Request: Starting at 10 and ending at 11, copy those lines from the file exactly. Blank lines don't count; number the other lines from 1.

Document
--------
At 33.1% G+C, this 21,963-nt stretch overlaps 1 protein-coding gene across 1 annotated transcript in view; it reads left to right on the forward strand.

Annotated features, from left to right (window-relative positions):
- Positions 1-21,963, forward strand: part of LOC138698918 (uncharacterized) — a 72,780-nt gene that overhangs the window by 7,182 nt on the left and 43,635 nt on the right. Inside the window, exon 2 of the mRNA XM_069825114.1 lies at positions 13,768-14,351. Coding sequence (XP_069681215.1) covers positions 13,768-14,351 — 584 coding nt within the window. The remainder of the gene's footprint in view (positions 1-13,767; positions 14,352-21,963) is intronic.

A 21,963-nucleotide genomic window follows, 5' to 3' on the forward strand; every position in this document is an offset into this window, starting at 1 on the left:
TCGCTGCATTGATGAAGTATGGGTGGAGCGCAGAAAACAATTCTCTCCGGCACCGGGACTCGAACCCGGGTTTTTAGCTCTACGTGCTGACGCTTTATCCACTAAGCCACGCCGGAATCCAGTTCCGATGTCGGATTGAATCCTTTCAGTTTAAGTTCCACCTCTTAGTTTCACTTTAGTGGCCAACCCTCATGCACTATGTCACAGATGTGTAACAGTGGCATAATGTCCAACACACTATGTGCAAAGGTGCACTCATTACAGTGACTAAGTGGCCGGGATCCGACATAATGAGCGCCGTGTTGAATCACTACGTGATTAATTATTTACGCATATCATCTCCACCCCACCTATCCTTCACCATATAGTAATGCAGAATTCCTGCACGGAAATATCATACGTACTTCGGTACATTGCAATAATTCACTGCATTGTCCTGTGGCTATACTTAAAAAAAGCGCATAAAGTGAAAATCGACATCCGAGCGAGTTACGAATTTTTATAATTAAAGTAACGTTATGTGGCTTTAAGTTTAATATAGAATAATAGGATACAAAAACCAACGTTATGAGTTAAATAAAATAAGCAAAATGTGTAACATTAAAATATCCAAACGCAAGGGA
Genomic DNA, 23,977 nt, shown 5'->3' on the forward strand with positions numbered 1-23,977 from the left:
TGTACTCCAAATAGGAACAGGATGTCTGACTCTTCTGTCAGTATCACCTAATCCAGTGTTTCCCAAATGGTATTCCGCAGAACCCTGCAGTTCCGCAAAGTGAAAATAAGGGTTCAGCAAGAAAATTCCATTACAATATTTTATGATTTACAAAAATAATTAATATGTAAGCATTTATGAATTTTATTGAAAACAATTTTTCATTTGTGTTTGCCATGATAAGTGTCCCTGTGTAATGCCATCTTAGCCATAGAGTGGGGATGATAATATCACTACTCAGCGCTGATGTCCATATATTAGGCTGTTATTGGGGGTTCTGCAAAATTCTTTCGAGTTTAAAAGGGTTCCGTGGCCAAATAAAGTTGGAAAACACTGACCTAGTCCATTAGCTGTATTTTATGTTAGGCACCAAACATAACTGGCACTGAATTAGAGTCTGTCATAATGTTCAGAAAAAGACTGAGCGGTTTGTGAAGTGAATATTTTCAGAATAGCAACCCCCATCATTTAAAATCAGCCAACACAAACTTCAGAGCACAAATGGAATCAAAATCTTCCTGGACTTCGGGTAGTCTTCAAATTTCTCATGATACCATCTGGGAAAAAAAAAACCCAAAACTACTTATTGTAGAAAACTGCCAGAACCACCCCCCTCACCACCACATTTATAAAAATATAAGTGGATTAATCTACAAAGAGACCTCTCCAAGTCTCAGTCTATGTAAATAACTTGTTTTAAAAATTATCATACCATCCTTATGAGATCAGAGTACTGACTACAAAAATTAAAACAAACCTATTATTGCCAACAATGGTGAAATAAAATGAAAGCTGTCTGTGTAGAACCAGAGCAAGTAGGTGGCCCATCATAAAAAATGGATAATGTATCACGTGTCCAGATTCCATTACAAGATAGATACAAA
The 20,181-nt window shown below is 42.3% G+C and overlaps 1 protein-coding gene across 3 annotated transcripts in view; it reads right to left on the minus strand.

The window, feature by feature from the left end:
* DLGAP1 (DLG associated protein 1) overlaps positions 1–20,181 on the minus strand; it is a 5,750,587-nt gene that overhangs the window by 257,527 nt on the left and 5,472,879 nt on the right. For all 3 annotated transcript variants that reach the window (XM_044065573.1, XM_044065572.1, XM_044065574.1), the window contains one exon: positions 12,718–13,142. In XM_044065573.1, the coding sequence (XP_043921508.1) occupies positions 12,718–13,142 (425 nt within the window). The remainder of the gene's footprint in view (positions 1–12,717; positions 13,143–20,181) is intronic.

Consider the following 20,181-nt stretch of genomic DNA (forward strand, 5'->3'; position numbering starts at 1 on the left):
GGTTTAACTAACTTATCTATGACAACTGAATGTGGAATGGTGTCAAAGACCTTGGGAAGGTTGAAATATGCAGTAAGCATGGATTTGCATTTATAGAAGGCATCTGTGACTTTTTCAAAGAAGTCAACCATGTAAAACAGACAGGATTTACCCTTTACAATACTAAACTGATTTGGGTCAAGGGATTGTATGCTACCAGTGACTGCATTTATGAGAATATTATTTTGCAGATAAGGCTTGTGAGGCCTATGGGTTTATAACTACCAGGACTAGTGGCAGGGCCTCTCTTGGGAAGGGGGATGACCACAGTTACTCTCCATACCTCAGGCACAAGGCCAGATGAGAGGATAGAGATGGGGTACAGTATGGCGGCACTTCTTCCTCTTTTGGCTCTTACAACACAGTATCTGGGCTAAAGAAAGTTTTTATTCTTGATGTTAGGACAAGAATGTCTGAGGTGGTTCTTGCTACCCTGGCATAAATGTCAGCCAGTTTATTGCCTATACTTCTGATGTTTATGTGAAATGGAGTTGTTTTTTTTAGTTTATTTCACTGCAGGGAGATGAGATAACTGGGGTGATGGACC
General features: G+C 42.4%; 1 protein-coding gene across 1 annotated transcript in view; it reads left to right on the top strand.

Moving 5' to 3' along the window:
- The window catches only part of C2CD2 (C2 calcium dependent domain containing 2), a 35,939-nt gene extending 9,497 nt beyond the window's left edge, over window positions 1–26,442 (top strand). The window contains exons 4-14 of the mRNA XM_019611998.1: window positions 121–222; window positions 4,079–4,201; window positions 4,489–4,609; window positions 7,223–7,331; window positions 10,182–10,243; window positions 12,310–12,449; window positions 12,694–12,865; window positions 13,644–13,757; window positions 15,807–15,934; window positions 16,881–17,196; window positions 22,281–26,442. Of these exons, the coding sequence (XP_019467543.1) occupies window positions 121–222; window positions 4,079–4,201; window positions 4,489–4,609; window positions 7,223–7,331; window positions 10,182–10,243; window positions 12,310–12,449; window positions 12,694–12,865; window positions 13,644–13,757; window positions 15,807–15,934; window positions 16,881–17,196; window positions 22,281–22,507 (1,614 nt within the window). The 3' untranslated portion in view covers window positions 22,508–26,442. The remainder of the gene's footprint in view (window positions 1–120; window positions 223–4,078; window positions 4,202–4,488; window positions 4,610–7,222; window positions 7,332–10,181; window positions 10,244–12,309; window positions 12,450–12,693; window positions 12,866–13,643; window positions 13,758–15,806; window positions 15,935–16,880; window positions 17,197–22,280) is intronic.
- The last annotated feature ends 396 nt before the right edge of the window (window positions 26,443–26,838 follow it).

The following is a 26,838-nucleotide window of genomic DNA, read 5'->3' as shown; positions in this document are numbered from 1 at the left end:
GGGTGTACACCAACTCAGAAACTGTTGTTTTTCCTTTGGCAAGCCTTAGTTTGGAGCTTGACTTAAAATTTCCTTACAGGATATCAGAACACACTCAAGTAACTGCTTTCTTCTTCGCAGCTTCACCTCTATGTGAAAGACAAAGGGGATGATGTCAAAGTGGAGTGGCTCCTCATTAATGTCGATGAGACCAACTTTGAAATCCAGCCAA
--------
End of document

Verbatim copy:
* DLGAP1 (DLG associated protein 1) overlaps positions 1–20,181 on the minus strand; it is a 5,750,587-nt gene that overhangs the window by 257,527 nt on the left and 5,472,879 nt on the right. For all 3 annotated transcript variants that reach the window (XM_044065573.1, XM_044065572.1, XM_044065574.1), the window contains one exon: positions 12,718–13,142. In XM_044065573.1, the coding sequence (XP_043921508.1) occupies positions 12,718–13,142 (425 nt within the window). The remainder of the gene's footprint in view (positions 1–12,717; positions 13,143–20,181) is intronic.

Consider the following 20,181-nt stretch of genomic DNA (forward strand, 5'->3'; position numbering starts at 1 on the left):